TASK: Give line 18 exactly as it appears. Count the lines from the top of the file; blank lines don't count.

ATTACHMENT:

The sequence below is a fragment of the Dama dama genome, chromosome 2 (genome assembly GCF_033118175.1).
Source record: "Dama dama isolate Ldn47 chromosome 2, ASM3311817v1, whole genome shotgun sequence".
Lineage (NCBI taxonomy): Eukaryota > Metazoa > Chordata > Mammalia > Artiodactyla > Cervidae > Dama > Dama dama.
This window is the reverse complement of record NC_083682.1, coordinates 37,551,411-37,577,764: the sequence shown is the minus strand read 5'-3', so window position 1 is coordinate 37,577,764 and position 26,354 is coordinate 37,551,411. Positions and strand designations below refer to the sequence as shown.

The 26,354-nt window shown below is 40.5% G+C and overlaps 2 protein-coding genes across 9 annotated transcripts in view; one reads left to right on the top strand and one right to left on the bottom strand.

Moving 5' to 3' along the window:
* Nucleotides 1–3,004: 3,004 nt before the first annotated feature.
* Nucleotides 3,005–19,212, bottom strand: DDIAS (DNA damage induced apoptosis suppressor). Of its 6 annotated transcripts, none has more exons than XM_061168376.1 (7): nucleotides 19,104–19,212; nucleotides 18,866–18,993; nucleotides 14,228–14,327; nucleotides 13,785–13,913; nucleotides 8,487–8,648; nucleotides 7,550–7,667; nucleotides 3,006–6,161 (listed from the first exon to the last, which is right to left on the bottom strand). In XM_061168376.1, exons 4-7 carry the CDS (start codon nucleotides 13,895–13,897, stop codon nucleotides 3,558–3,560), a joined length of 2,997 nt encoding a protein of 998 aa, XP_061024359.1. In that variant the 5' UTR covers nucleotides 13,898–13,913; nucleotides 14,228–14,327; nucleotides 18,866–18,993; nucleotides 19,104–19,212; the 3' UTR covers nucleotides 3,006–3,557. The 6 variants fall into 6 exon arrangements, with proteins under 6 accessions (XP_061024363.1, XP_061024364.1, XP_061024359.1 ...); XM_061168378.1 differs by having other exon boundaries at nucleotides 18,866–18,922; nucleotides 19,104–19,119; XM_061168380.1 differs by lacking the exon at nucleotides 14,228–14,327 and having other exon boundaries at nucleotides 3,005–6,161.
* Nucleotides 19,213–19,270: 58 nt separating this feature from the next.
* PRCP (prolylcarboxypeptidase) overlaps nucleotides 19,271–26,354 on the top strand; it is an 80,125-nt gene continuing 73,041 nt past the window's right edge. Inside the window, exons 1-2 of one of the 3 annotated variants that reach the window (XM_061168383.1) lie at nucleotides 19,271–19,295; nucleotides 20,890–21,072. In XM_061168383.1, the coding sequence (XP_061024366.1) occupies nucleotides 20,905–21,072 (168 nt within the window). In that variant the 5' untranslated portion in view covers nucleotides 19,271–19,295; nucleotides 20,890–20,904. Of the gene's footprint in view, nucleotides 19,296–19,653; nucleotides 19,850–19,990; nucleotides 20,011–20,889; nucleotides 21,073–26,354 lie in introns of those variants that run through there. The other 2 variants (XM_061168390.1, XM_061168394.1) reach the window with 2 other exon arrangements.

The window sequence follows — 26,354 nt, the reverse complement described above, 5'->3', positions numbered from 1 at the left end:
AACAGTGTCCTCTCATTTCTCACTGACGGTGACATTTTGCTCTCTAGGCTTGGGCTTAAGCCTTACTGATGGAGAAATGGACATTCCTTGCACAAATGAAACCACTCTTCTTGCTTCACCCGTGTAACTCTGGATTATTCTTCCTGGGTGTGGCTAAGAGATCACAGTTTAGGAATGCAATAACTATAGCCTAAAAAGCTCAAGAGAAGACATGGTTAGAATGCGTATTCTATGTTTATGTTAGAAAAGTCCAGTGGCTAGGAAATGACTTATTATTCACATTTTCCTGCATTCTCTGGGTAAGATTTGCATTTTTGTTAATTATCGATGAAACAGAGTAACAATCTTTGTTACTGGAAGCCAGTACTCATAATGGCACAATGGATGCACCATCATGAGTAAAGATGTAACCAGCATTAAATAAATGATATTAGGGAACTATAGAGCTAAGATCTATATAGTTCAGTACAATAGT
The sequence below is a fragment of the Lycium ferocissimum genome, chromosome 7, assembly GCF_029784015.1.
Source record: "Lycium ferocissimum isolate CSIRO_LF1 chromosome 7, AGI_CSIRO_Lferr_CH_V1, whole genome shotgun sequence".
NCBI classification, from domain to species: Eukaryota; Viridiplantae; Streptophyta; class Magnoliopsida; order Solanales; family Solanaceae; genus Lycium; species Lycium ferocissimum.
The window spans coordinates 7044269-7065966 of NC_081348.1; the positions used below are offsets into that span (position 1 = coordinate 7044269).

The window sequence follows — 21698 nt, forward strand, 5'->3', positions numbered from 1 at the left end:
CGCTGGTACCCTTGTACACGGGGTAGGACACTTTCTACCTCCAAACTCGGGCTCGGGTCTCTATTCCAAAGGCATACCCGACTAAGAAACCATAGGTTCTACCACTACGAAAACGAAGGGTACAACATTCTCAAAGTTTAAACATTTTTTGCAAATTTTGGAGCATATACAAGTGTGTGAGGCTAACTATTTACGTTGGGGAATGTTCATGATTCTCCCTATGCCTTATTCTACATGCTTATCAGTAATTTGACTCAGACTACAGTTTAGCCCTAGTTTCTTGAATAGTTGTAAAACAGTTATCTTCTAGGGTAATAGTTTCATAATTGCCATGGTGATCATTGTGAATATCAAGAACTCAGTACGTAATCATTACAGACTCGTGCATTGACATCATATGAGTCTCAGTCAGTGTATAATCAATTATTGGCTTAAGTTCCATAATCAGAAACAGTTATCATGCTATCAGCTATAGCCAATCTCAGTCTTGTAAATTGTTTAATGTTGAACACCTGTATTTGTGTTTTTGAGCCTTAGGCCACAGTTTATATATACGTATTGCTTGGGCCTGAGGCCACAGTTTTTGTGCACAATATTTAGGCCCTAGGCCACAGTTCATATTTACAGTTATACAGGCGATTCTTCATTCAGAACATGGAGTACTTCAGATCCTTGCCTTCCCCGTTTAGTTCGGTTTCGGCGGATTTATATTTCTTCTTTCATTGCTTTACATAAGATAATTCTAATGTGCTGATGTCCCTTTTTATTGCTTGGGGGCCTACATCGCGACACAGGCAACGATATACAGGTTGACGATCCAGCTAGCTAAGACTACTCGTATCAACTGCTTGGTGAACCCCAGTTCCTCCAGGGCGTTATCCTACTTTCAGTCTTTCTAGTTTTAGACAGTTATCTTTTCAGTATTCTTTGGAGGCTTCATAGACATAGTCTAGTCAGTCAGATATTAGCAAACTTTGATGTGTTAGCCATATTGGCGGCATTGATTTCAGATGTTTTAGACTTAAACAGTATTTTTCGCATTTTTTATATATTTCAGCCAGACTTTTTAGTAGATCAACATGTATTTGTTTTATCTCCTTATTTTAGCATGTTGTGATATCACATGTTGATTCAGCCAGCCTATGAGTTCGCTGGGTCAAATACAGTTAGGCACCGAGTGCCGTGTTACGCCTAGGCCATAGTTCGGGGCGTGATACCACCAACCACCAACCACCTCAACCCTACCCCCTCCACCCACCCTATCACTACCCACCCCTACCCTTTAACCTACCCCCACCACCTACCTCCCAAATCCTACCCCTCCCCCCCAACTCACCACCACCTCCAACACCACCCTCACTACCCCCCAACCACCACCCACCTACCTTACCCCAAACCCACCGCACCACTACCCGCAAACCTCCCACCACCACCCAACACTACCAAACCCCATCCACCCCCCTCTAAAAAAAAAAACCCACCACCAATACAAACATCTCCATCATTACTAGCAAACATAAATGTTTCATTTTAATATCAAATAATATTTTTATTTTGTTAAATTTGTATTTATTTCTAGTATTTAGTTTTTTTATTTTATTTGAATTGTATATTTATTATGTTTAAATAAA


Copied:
CGCTGGTACCCTTGTACACGGGGTAGGACACTTTCTACCTCCAAACTCGGGCTCGGGTCTCTATTCCAAAGGCATACCCGACTAAGAAACCATAGGTTCTACCACTACGAAAACGAAGGGTACAACATTCTCAAAGTTTAAACATTTTTTGCAAATTTTGGAGCATATACAAGTGTGTGAGGCTAACTATTTACGTTGGGGAATGTTCATGATTCTCCCTATGCCTTATTCTACATGCTTATCAGTAATTTGACTCAGACTACAGTTTAGCCCTAGTTTCTTGAATAGTTGTAAAACAGTTATCTTCTAGGGTAATAGTTTCATAATTGCCATGGTGATCATTGTGAATATCAAGAACTCAGTACGTAATCATTACAGACTCGTGCATTGACATCATATGAGTCTCAGTCAGTGTATAATCAATTATTGGCTTAAGTTCCATAATCAGAAACAGTTATCATGCTATCAGCTATAGCCAATCTCAGTCTTGTAAATTGTTTAATGTTGAACACCTGTATTTGTGTTTTTGAGCCTTAGGCCACAGTTTATATATACGTATTGCTTGGGCCTGAGGCCACAGTTTTTGTGCACAATATTTAGGCCCTAGGCCACAGTTCATATTTACAGTTATACAGGCGATTCTTCATTCAGAACATGGAGTACTTCAGATCCTTGCCTTCCCCGTTTAGTTCGGTTTCGGCGGATTTATATTTCTTCTTTCATTGCTTTACATAAGATAATTCTAATGTGCTGATGTCCCTTTTTATTGCTTGGGGGCCTACATCGCGACACAGGCAACGATATACAGGTTGACGATCCAGCTAGCTAAGACTACTCGTATCAACTGCTTGGTGAACCCCAGTTCCTCCAGGGCGTTATCCTACTTTCAGTCTTTCTAGTTTTAGACAGTTATCTTTTCAGTATTCTTTGGAGGCTTCATAGACATAGTCTAGTCAGTCAGATATTAGCAAACTTTGATGTGTTAGCCATATTGGCGGCATTGATTTCAGATGTTTTAGACTTAAACAGTATTTTTCGCATTTTTTATATATTTCAGCCAGACTTTTTAGTAGATCAACATGTATTTGTTTTATCTCCTTATTTTAGCATGTTGTGATATCACATGTTGATTCAGCCAGCCTATGAGTTCGCTGGGTCAAATACAGTTAGGCACCGAGTGCCGTGTTACGCCTAGGCCATAGTTCGGGGCGTGATACCACCAACCACCAACCACCTCAACCCTACCCCCTCCACCCACCCTATCACTACCCACCCCTACCCTTTAACCTACCCCCACCACCTACCTCCCAAATCCTACCCCTCCCCCCCAACTCACCACCACCTCCAACACCACCCTCACTACCCCCCAACCACCACCCACCTACCTTACCCCAAACCCACCGCACCACTACCCGCAAACCTCCCACCACCACCCAACACTACCAAACCCCATCCACCCCCCTCTAAAAAAAAAAACCCACCACCAATACAAACATCTCCATCATTACTAGCAAACATAAATGTTTCATTTTAATATCAAATAATATTTTTATTTTGTTAAATTTGTATTTATTTCTAGTATTTAGTTTTTTTATTTTATTTGAATTGTATATTTATTATGTTTAAATAAA